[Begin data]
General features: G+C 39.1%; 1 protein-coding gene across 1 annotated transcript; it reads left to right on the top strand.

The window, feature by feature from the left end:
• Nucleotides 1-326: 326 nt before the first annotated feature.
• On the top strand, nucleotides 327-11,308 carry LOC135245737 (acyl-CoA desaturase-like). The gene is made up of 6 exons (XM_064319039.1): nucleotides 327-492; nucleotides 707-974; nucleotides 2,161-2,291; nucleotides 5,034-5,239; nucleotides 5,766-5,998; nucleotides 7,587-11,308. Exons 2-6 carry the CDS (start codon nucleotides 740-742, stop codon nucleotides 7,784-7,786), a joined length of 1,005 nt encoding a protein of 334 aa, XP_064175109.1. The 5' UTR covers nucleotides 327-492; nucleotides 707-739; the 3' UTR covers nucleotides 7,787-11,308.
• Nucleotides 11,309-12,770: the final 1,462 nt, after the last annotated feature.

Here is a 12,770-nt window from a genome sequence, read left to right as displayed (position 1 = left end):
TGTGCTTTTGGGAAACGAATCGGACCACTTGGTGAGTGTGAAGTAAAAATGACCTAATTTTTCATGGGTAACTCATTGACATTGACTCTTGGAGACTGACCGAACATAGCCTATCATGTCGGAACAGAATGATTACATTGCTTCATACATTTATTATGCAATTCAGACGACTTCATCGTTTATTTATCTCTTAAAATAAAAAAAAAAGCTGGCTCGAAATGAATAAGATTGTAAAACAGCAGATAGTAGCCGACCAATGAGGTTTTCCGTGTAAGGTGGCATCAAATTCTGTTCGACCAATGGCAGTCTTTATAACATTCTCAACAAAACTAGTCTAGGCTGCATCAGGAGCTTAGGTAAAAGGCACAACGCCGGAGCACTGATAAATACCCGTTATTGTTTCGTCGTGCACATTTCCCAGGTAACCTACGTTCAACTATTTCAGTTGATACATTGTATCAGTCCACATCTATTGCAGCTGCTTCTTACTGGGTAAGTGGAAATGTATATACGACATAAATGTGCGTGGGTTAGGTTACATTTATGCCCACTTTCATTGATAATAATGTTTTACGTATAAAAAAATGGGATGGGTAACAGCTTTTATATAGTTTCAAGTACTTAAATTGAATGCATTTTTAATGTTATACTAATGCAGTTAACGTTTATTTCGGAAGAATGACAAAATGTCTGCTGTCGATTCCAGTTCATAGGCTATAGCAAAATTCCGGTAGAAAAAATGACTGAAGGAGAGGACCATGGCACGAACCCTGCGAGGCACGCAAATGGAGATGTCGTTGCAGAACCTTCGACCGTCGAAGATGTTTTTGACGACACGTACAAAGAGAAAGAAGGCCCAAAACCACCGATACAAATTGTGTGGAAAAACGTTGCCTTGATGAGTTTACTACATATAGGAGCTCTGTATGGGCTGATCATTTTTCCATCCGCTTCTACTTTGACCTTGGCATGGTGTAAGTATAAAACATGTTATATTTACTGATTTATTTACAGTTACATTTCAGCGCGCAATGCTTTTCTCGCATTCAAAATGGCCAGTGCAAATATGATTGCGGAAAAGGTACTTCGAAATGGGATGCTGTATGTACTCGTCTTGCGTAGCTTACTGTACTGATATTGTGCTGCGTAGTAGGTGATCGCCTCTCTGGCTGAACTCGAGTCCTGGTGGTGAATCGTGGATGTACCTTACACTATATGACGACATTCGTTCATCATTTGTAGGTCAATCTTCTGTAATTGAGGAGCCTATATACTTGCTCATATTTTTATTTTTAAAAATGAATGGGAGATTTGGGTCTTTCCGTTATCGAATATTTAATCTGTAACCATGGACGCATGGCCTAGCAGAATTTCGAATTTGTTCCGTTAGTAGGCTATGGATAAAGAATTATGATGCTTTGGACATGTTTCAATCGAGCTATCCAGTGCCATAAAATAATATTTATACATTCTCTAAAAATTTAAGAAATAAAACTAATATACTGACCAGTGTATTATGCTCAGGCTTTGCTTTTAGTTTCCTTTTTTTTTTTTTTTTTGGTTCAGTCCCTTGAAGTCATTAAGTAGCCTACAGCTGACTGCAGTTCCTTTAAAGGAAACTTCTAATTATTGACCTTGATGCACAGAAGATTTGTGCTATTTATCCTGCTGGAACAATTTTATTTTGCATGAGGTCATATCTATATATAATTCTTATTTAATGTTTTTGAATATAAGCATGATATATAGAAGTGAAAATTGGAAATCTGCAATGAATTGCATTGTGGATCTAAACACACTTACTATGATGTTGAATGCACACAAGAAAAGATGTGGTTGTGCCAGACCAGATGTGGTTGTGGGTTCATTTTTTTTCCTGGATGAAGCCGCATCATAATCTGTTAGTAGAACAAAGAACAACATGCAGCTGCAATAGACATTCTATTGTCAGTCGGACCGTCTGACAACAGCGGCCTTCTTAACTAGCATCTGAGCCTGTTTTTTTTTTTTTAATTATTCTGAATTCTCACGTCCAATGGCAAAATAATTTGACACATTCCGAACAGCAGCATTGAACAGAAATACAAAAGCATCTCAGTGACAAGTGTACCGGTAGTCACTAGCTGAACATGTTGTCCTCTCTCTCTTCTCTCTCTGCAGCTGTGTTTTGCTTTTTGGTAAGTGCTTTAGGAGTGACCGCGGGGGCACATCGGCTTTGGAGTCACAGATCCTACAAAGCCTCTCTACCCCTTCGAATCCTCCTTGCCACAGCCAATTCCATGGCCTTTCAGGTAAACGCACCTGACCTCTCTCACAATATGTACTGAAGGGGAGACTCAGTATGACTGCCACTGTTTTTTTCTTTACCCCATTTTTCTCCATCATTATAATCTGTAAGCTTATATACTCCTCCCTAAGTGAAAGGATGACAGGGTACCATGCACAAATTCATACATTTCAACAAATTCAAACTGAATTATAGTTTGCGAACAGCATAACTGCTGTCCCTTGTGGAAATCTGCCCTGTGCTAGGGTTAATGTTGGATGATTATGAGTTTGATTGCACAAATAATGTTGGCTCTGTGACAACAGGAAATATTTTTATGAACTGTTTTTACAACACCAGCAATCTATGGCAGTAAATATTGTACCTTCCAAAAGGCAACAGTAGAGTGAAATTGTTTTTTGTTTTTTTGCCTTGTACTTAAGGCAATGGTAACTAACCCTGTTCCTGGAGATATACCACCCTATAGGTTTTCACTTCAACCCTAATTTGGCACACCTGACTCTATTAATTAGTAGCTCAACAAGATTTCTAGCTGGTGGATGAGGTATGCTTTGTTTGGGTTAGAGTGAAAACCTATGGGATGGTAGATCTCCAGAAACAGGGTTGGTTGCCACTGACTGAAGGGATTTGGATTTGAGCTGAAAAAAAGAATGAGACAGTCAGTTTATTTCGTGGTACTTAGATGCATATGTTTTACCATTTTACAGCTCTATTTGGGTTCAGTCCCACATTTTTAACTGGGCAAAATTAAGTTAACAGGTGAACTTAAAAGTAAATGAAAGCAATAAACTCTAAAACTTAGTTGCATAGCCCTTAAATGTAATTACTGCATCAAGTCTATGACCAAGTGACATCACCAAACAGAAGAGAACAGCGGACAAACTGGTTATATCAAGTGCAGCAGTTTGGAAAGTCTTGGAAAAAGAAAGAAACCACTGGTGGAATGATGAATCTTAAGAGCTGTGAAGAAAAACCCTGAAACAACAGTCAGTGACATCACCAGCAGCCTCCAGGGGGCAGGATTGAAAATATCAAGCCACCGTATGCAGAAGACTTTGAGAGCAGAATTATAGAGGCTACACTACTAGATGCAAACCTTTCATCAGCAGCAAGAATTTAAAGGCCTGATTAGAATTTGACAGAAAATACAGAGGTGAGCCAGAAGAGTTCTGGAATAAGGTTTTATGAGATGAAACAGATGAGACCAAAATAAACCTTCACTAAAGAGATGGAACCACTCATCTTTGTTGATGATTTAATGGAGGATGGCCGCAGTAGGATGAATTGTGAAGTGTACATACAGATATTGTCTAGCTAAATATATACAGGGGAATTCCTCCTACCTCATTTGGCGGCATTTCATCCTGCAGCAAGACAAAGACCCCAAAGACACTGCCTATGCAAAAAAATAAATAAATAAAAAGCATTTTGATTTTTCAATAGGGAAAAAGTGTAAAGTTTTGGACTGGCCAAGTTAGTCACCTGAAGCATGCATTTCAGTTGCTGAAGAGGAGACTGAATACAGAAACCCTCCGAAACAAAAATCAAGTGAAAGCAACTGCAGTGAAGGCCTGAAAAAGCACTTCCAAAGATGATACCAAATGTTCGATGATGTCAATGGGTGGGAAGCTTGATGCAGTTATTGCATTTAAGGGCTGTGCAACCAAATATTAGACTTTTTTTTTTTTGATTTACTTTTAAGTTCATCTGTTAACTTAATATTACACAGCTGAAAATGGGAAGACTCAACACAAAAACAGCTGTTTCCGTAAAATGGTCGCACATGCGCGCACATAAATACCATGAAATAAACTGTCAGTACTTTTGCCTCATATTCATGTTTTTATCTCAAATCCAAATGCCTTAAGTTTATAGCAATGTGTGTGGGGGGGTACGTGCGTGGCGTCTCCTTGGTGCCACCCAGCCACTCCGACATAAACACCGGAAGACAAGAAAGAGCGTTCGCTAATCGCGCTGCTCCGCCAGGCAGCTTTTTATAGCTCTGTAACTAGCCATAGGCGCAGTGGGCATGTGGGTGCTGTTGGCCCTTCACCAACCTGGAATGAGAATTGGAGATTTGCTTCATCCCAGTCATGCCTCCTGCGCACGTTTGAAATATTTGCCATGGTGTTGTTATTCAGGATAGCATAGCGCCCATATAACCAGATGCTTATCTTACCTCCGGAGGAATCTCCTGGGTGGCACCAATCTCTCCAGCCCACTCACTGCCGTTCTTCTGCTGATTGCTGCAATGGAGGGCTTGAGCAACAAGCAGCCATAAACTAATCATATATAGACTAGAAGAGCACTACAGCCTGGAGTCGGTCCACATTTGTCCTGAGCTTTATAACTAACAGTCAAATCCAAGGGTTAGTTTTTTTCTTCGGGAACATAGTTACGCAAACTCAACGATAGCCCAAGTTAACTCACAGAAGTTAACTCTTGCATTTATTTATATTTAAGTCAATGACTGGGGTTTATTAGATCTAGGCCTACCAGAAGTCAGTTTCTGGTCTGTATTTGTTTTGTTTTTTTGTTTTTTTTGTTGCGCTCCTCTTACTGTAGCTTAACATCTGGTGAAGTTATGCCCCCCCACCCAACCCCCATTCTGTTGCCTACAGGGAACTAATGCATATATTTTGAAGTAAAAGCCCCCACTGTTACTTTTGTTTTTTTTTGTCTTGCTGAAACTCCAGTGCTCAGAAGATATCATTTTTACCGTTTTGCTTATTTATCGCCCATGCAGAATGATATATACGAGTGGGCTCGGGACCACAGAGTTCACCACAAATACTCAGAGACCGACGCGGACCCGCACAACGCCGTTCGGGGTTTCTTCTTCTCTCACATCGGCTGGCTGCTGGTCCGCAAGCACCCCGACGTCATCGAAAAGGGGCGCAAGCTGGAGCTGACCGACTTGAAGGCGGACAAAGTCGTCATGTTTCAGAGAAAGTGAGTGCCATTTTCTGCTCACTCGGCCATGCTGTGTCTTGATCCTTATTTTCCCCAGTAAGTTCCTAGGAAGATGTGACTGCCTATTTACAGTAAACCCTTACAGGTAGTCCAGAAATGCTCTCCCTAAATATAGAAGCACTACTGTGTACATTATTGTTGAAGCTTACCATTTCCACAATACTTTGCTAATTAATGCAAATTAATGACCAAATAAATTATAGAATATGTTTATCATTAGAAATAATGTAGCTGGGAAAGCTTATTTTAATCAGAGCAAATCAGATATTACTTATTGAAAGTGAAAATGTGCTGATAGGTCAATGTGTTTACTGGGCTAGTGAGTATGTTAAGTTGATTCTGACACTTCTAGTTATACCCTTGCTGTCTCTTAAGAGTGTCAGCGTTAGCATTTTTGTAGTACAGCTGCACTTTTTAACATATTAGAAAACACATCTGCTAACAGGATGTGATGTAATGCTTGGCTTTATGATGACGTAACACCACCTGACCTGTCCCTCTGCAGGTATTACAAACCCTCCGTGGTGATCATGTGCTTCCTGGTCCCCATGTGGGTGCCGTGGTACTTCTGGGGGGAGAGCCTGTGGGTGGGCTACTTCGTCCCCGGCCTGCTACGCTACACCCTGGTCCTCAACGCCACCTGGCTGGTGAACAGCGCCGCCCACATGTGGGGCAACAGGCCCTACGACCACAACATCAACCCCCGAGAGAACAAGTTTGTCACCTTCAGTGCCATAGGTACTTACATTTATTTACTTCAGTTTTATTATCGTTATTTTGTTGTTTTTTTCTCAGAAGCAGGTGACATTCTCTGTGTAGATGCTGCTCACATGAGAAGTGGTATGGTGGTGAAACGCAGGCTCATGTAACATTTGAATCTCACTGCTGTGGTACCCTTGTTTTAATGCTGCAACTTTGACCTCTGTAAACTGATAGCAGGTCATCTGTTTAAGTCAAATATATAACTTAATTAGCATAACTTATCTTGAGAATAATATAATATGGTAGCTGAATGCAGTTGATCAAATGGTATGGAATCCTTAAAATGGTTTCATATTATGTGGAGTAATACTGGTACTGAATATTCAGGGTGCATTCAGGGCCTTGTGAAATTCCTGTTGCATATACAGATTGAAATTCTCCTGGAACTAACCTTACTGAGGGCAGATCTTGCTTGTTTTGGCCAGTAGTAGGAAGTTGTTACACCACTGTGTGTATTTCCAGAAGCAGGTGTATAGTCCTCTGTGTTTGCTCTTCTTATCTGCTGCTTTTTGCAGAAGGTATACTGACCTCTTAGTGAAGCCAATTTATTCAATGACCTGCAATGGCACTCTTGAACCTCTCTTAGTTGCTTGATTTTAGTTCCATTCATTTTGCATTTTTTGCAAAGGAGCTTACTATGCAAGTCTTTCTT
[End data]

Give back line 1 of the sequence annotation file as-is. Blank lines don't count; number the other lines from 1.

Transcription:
General features: G+C 39.1%; 1 protein-coding gene across 1 annotated transcript; it reads left to right on the top strand.